"So tell me, what is it that you plan to do/ with your one wild and precious life?"
--Mary Oliver

Friday, April 04, 2014

I am very sorry for the confusion--I didn't realize this blog was still continued on blogger.
I have moved my blog to http://discoveriesofgrace.wordpress.com under the name of "Everyday Wonders". I apologize for the confusion!

Wednesday, May 29, 2013

i'm back!

I'm back!

I've missed you, my old blog. On my other blog, I decided to change my focus from spirituality to just, well, chatting about everyday life. I finally realized that I was trying to be everything to everyone, and in doing so, I was losing my voice, my authenticity, and my audience too. So I'm back, not just to my old blog, but to myself. Not everyone will like this. But I'd rather be true to myself (tempted to quote Hamlet but I'll spare you) than try to please everyone else!

English: Minnesota state photograph "Grac...
(Photo: Minnesota state photograph "Grace" (Photo credit: Wikipedia))
I have a monster headache today, so instead of rambling on and on, I'm going to repost a little something I quoted for "The Little Things" that is worth repeating:

"You say grace before meals.
All right.
But I say grace before the play and the opera,
And grace before the concert and pantomime,
And grace before I open a book,
And grace before sketching, painting,
Swimming, fencing, boxing, walking, playing, dancing;
And grace before I dip the pen in the ink."
--G.K. Chesterton

(I've always loved this picture because it hung in Grandma Resch's kitchen for as far back as I can remember. I always think of her whenever we say grace before dinner...)


Saturday, January 05, 2013

grace in the rubble

I'm adding a new blog! I've decided to try two blogs, one dedicated to living  a full and joyful life with chronic health problems, (that's this one, the little things, at barbaramarincelthelittlethings.blogspot.com and this address will not change) and one to focus on the spiritual journey. So I am headed over to wordpress.com to begin my spiritual exploration at graceintherubble.wordpress.com. I've come to feel that I'm trying to do too much with this blog, and not really doing justice to any of the subjects I feel passionate about.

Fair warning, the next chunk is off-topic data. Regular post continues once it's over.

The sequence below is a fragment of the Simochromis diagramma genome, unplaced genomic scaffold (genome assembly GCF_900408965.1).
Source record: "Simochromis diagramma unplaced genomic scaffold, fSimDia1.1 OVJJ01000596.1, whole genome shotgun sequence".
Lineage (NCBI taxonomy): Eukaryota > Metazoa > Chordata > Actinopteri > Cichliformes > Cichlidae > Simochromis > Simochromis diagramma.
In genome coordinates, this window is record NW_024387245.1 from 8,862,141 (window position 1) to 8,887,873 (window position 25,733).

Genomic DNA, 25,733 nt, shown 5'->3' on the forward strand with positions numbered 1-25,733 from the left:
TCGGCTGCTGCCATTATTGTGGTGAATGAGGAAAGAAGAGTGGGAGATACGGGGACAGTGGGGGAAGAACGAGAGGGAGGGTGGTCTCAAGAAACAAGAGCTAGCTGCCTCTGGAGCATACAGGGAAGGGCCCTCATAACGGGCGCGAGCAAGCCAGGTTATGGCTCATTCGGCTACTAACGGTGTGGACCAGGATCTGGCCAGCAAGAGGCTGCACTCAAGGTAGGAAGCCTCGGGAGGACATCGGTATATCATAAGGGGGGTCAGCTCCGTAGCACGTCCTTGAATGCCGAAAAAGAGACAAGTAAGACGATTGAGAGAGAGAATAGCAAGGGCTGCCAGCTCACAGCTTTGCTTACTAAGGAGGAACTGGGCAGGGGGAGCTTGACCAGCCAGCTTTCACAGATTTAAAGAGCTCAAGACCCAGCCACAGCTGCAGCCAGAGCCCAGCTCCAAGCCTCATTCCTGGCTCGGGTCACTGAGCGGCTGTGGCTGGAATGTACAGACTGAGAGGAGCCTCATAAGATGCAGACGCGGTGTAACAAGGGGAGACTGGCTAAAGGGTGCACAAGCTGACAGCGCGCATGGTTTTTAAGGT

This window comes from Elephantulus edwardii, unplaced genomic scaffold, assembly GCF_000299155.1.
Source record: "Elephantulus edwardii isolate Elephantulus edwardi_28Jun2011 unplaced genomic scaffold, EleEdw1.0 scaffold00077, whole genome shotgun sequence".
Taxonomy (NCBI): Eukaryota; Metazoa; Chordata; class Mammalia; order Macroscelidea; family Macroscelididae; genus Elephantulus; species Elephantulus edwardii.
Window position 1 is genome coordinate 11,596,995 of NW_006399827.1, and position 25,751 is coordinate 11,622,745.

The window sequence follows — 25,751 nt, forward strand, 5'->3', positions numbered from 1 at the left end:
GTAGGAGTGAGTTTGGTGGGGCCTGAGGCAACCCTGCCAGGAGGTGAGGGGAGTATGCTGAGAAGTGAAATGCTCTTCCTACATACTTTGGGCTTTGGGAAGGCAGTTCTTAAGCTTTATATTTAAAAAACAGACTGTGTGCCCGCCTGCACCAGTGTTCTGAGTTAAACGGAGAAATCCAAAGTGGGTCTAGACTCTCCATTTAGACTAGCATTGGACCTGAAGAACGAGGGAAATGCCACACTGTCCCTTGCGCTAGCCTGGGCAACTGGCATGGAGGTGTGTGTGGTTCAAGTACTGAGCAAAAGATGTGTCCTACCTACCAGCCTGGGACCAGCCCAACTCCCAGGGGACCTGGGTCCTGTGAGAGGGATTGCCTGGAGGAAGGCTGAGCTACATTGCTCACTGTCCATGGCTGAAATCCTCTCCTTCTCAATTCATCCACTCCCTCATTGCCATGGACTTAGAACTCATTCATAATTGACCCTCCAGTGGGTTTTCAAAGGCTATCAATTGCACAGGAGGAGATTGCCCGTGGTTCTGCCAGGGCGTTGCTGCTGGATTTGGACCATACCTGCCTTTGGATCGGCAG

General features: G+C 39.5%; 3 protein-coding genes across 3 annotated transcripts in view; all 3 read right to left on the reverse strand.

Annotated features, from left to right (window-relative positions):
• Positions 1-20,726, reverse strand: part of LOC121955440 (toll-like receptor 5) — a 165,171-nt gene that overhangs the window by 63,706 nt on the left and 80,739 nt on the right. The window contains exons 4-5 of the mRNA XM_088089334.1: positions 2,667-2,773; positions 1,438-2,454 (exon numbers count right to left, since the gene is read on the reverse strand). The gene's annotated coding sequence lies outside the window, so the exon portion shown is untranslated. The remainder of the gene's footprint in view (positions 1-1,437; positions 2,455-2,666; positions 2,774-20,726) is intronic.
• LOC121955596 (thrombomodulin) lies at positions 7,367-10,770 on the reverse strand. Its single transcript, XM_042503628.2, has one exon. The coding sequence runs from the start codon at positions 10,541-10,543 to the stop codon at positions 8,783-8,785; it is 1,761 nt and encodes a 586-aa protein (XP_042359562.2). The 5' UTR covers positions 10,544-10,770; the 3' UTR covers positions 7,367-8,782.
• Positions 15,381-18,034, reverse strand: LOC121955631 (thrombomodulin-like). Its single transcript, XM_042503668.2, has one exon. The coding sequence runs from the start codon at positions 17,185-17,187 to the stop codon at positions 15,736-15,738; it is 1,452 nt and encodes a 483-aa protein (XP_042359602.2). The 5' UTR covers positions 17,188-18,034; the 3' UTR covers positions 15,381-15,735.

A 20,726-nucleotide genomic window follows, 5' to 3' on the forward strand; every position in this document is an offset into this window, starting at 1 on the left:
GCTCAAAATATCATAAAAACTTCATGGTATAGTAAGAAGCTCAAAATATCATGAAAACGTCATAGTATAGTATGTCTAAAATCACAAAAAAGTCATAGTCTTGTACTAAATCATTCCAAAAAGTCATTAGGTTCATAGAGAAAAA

So I hope you will keep reading about both of my journeys! This blog will also be focusing more on our adoption journey. As we've discovered, it's not easy to adopt when one has chronic health issues, no matter how many letters of recommendation I get from doctors certifying that I'm able to parent a young child. And of course 2012 was jam-packed with medical problems demanding attention, so we were forced to delay our adoption journey for an entire year. Still, I continue to have faith in the Red Thread!

I will leave you today with our Christmas picture, 2012. We all look as though we have giant heads because it is a self-portrait, taken by me; we discovered my short arms are not an asset for self-portraits!
Big heads and red faces--Minnesota winters are cold outside! You will notice the dominance of Fiona, which is suitably proportionate to her role in our family.

Saturday, December 29, 2012

final friday five for 2012

As usual, credit for everything below--except my answers, that is--goes to the wonderful gals over at RevGalBlogPals. And I owe them a hearty "thank you" for giving me a some much-needed writing inspiration!

I should mention that I did have my neck surgery last week and the surgeon said the procedure went "swimmingly." I find this reassuring because those raw and burnt nerve endings feel, well, raw and burnt. Not a pleasant sensation. My usual brilliance is most likely lacking today since I'm on pain killers and muscle relaxers, so bear with me. 


The FINAL Friday Five for 2012: Recycle, Re-Gift, Reflect

As we take a breather from the busy weekend of Sunday/Christmas Eve, Christmas Day, it's time to reflect on the past year. It's hard to move out of this holiday season with its delights and celebrations. Here at our home, we've barely finished the eggnog. The tree is still up and our cats delight in knocking off the lower (unbreakable) ornaments. As we are rounding the final turn on the year 2012, I hope you'll play along with these questions. :)
1. What is some "old news" this year that you'd like to repeat for 2013?
Saturday lunches and outings with my birthmom, Judy. We try to do this on a fairly regular basis, although it has been difficult to get together for much of this year because of her hip surgery and my neck surgery. My lack of a car doesn't help, either. But we have a lot of fun spending time together. Plus, I finally know where most of my idiosyncrasies originate! Here I though I was eccentric all by my lonesome, only to discover that I inherited most of them from the Lubys! (The others come from growing up a Resch of course.)